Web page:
Amid COVID-19, hospitals nationwide have been forced to cut or repurpose behavioral health beds to make room for coronavirus patients. At the same time, overdoses and suicides are on the rise.
In New York state — which once contained the country’s worst COVID-19 hotspot — the problem is especially pronounced, the Wall Street Journal has reported.
There, about 400 psychiatric beds and 150 SUD beds remain closed, according to state data reported by the publication. On the psychiatric front, that’s more beds than have closed in the past five years.
While those numbers are an improvement over spring and early summer, when 542 psychiatric beds and 403 SUD beds were lost, they present life-threatening problems for patients.
“There are not enough providers, not enough beds and not enough hands on deck,” Abby Venzor, a New York therapist, told the WSJ. Her patient was unable to get treatment at 10 different hospitals, according to the article.
Meanwhile, the problem has prompted those patients who do get hospital-based behavioral health care to be discharged prematurely, according to several health care workers and family members included in the piece.
Such was the case for Imani Fecu, who died of a likely heroin overdose in June.
Fecu, who had schizoaffective and bipolar disorder, was discharged from Health + Hospitals/Kings County public hospital after just a few days back in late March.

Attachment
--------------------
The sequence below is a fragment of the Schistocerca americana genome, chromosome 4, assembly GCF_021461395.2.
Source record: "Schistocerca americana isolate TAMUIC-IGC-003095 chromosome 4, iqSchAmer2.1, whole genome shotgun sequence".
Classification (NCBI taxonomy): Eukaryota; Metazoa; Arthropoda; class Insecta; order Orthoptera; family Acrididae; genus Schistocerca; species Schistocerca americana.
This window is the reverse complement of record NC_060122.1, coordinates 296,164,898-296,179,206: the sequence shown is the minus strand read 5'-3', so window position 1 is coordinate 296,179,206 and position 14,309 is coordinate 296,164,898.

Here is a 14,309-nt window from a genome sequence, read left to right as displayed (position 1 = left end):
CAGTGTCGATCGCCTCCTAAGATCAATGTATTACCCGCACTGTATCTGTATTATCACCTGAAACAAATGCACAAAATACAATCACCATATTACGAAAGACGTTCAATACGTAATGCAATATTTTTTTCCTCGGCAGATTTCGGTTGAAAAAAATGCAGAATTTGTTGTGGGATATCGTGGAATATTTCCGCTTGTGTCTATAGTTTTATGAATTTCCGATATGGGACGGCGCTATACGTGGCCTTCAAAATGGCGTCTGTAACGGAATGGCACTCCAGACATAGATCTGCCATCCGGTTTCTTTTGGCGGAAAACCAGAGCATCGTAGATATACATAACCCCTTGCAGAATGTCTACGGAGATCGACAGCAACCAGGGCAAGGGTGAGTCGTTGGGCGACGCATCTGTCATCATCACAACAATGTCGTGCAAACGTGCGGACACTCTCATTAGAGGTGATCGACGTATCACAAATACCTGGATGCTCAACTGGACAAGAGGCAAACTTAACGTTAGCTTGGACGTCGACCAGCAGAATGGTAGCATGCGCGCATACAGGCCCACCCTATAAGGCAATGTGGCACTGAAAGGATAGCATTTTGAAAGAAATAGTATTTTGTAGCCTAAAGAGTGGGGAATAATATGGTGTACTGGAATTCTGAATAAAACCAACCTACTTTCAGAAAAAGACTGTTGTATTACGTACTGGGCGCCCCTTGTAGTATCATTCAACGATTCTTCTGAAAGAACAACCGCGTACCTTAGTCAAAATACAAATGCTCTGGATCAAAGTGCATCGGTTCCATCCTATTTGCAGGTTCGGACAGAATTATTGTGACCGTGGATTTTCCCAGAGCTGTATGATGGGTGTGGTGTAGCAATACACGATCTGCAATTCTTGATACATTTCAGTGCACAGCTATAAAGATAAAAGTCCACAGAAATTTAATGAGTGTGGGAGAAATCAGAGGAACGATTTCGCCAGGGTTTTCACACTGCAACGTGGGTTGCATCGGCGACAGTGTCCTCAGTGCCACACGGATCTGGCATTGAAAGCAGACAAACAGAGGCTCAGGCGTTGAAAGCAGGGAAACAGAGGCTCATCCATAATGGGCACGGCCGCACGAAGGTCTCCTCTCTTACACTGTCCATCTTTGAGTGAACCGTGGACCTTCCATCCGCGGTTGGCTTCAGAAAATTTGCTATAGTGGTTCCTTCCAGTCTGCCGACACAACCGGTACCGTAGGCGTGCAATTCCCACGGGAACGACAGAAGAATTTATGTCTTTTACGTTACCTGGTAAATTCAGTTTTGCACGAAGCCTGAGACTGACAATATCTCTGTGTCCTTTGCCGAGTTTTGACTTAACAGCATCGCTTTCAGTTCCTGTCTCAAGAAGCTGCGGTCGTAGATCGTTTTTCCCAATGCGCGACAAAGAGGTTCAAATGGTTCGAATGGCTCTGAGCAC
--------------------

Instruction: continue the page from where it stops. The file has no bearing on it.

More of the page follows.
“She crashed and there was no safety net for her crashing,” Fecu’s grandmother Sandra Lindie told the WSJ.
Some worry the loss of behavioral beds — which has also occurred in states such as Illinois and Texas — will be permanent. That’s because hospitals often find it more lucrative to treat patients with physical health needs, and COVID-19-related financial strain have made such cost considerations especially relevant.
If hospital-based psychiatric and SUD beds remain closed, community-based behavioral health providers — who are already overburdened — will likely feel the consequences.
To some extent, that’s already started to happen. According to a National Council for Behavioral Health member survey from September, more than 65% of respondents said they’d had to cancel, reschedule or turn away patients.
You can read the full WSJ article here.